The goal of this work is both improving our understanding of humour (via formal theories of jokes), and techniques for the computer recognition and generation of jokes. It therefore focuses on structures that require relatively little world-knowledge. An analysis of several kinds of joke, preliminary to the definition of algorithms for joke generation, is proposed. We identify logical forms that give rise to these jokes, and show how these forms correspond to violations of `the rules of good speech' (e.g. Grice's Maxims). The suggested algorithms have yet to be implemented and tested. Hopefully though, they will extend computer-generation to a wider range of jokes.

We focus on the continuous domain of analysis - a geometric subject, but one which is taught using a dry algebraic formalism which many students find hard. The geometric nature of the domain makes it suitable for a diagram-based approach. However it is a difficult domain, and there are several problems, including handling alternating quantifiers, sequences and generalisation. We developed representations and reasoning methods to solve these. Our diagram logic isn't complete, but does cover a reasonable range of theorems. It utilises computers to extend diagrammatic reasoning in new directions – including using animation.

This work is tested for soundness, and evaluated empirically for ease of use. We demonstrate that computerised diagrammatic theorem proving is not only possible in the domain of real analysis, but that students perform better using it than with an equivalent algebraic computer system.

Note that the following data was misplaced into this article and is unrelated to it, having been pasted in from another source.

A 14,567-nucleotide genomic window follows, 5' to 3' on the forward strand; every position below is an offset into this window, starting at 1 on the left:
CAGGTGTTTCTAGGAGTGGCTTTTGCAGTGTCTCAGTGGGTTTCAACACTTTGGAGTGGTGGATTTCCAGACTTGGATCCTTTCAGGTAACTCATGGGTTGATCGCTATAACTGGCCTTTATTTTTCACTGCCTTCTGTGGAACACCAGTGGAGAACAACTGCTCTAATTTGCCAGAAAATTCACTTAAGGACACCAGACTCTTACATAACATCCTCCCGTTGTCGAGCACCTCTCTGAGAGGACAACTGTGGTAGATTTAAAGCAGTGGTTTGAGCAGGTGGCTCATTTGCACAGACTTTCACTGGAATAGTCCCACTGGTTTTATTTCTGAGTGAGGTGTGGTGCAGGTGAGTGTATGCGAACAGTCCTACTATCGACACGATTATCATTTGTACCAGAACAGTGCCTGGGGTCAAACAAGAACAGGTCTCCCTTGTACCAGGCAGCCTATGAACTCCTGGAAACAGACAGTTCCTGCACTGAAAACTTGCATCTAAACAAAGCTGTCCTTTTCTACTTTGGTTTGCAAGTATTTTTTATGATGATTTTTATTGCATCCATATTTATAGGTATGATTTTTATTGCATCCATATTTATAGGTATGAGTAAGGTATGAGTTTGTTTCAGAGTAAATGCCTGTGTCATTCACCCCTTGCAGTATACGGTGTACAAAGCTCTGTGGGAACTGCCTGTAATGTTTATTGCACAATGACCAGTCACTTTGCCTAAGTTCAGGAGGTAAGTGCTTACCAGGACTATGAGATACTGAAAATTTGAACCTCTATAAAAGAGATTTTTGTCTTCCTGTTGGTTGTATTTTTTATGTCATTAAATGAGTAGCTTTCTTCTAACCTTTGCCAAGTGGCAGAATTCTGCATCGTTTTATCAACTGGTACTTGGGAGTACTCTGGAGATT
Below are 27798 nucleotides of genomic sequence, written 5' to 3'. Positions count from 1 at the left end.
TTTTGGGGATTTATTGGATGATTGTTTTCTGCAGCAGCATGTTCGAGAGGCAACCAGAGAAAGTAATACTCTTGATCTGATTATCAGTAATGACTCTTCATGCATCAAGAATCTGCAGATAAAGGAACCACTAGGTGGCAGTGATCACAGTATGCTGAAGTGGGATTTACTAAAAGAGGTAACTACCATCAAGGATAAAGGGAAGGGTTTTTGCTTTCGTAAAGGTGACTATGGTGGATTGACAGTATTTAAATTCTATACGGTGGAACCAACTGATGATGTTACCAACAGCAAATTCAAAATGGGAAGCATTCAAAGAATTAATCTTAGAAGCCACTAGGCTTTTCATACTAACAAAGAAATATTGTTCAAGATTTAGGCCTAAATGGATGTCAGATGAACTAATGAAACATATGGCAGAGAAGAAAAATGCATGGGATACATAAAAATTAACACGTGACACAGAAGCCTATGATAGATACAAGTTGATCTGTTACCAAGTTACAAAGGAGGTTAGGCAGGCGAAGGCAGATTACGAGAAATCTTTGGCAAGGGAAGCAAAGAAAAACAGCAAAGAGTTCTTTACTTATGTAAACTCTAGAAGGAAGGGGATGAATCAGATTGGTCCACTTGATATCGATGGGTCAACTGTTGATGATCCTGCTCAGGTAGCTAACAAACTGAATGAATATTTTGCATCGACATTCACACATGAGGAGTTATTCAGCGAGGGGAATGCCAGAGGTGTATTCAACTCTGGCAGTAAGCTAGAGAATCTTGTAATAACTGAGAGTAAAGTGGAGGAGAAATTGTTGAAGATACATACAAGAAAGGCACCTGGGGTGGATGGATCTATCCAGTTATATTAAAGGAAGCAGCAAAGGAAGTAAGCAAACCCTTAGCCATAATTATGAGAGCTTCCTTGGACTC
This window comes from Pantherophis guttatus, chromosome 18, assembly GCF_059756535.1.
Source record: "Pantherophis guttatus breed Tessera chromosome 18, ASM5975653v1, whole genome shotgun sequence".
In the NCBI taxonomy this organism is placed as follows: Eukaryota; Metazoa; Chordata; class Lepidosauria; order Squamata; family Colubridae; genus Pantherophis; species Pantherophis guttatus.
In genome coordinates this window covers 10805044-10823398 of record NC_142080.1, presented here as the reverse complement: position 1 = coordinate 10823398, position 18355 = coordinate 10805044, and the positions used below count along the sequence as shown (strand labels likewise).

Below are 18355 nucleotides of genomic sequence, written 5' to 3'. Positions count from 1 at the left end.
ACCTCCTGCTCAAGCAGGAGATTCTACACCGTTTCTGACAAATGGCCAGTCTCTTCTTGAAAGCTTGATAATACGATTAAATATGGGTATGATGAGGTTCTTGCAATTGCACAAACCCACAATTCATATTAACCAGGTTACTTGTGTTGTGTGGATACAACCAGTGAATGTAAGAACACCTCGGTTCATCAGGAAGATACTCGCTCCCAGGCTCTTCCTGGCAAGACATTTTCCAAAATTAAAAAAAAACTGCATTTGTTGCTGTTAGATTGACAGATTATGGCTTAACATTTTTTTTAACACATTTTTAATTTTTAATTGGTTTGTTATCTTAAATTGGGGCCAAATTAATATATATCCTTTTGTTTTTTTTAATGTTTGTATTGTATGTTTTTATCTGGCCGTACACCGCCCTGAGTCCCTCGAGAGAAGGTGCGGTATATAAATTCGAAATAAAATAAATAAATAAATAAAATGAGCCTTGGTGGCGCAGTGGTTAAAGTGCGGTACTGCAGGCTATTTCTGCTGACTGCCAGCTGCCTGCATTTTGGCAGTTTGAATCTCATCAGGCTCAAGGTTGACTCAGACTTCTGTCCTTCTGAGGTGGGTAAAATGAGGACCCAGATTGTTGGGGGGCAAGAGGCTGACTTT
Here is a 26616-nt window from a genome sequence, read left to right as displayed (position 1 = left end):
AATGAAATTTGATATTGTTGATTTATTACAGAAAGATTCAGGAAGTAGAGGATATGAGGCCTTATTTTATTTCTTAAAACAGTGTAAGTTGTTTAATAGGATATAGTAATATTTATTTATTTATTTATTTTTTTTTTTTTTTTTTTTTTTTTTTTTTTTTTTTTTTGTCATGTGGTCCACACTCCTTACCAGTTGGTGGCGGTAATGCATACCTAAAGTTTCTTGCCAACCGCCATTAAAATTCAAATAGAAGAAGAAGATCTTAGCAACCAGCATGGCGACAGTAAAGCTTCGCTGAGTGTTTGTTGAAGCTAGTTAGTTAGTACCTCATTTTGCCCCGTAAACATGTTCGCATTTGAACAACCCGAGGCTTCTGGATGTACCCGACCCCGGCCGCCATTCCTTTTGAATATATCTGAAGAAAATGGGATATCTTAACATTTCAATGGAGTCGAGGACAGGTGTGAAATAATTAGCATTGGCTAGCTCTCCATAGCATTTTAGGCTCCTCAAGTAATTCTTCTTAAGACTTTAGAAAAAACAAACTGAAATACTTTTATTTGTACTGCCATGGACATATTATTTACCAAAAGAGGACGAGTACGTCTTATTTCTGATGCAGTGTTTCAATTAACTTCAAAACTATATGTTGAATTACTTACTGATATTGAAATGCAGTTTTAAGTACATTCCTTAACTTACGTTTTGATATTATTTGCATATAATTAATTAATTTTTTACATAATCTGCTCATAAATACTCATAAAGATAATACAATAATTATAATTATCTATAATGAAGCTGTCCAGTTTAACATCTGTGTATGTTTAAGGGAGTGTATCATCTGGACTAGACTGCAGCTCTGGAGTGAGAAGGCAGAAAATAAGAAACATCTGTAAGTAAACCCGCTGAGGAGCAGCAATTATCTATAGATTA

**Technical Appendix** containing various proofs.

NB - This paper is fairly unreadable.

The aim is to develop a set of diagrams and reasoning rules to allow the mechanised construction of sequences of diagrams constituting a proof. The idea is that one sequence of diagrams can be used to prove many instances of a theorem. The project explores ways for creating a diagrammatic logic to do this.

The reasoning method used is that of production rules. The rules have visual pre- and post- conditions, allowing them to also be expressed diagrammatically. They act by redrawing the working diagram, hence we call them 'redraw rules'. A prototype system is implemented to test the theory.

The domain considered is real analysis - a geometric subject, but one whose dry algebraic formalism is often off-putting to students.

`Diamond`

system to continuous domains.
The domain is restricted to non-recursive proofs in real analysis
whose statement and proof have a strong geometric component. The
aim is to develop a system of diagrams and redraw rules to allow a
mechanised construction of sequences of diagrams constituting a
proof. This approach involves creating a diagrammatic theory. The
method is justified formally by (a) a diagrammatic axiomatisation,
and (b) an appeal to analysis, viewing the diagram as an object in
R^{2}. The idea is to then establish an isomorphism between
diagrams acted on by redraw rules and instances of a theorem acted
on by rewrite rules.

We aim to implement these ideas in an interactive prover
entitled `Rap`

(the Real Analysis Prover).
*Published: Diagrams 2000*